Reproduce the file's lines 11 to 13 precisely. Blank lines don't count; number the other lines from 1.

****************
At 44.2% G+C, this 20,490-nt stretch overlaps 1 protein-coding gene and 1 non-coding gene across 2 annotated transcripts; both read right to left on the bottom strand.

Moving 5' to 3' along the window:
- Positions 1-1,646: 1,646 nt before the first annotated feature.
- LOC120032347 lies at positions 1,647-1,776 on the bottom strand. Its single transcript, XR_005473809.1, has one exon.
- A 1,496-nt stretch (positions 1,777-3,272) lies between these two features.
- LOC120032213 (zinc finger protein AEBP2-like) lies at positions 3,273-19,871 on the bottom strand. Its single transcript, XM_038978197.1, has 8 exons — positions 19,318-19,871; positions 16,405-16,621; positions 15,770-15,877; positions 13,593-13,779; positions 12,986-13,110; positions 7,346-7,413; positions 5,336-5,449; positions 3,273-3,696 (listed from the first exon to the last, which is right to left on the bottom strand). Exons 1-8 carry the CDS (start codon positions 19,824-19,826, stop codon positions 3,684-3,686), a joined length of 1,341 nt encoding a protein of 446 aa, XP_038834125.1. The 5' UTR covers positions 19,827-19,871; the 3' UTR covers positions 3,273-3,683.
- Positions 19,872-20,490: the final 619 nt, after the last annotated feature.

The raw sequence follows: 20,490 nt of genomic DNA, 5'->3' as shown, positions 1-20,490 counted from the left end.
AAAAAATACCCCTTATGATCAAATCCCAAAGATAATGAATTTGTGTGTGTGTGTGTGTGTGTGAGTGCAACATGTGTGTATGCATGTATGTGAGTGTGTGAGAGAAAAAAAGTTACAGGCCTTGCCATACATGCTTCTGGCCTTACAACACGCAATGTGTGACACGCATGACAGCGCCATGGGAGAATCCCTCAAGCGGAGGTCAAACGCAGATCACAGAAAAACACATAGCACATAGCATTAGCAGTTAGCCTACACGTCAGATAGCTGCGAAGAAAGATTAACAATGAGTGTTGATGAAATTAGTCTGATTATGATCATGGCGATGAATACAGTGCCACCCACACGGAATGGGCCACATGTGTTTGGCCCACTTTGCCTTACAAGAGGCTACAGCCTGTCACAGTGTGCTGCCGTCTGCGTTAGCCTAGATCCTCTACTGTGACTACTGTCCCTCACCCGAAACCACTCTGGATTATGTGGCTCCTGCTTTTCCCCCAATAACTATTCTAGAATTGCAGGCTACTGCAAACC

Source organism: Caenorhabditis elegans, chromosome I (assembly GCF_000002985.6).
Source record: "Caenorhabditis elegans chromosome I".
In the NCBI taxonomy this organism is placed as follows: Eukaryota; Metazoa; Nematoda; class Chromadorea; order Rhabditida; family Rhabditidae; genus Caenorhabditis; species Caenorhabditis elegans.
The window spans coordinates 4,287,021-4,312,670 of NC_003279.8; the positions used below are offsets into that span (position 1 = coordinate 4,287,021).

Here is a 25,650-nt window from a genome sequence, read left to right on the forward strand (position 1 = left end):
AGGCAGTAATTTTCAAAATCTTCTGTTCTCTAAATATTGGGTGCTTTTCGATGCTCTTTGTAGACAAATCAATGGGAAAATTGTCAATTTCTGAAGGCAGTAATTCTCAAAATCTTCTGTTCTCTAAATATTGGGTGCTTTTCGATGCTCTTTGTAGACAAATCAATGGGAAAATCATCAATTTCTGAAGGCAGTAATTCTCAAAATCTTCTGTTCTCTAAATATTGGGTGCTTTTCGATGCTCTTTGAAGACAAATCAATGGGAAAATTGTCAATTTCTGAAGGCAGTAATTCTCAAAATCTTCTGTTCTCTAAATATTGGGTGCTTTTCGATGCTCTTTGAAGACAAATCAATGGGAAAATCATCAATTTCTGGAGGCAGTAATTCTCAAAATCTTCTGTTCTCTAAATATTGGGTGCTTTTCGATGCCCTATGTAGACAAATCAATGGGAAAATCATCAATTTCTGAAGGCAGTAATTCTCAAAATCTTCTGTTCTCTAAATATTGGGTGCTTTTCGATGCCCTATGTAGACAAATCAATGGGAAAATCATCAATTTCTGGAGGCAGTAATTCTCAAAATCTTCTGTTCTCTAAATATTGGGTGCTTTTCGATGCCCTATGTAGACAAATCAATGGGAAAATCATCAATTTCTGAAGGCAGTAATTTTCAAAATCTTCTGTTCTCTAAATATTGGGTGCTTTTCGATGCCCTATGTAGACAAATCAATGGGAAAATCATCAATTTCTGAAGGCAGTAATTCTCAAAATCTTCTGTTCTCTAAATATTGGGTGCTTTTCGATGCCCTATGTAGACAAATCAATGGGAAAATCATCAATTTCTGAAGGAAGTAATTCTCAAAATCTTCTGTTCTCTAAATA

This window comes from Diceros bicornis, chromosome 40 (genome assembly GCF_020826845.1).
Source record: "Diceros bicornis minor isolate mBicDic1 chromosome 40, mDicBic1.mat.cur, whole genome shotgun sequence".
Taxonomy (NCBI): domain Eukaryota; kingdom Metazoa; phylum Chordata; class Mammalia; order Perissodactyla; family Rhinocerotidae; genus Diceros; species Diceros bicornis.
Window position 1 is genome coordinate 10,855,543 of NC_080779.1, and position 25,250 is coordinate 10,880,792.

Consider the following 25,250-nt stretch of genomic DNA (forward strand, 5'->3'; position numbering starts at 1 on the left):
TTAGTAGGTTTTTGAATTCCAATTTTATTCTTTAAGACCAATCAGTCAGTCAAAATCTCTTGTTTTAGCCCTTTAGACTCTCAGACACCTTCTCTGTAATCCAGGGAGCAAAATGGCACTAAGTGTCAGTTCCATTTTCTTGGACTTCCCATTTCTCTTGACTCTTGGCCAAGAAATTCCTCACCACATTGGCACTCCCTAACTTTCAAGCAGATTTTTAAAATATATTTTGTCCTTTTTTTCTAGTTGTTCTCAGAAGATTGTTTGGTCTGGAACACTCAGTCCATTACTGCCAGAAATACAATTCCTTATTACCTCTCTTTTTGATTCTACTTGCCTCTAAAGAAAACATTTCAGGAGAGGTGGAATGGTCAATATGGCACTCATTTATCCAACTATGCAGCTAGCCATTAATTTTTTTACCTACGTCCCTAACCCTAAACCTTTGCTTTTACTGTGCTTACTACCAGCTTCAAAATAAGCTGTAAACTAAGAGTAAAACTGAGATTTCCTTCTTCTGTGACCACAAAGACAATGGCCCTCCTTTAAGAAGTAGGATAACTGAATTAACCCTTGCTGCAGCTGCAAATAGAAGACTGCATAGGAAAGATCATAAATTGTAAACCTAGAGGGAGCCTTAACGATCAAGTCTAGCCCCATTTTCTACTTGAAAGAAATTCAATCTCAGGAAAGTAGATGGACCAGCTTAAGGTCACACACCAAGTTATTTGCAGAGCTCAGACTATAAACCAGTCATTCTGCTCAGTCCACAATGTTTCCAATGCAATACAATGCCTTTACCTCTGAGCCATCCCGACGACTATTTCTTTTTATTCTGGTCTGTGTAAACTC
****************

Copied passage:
Source record: "Caenorhabditis elegans chromosome I".
In the NCBI taxonomy this organism is placed as follows: Eukaryota; Metazoa; Nematoda; class Chromadorea; order Rhabditida; family Rhabditidae; genus Caenorhabditis; species Caenorhabditis elegans.
The window spans coordinates 4,287,021-4,312,670 of NC_003279.8; the positions used below are offsets into that span (position 1 = coordinate 4,287,021).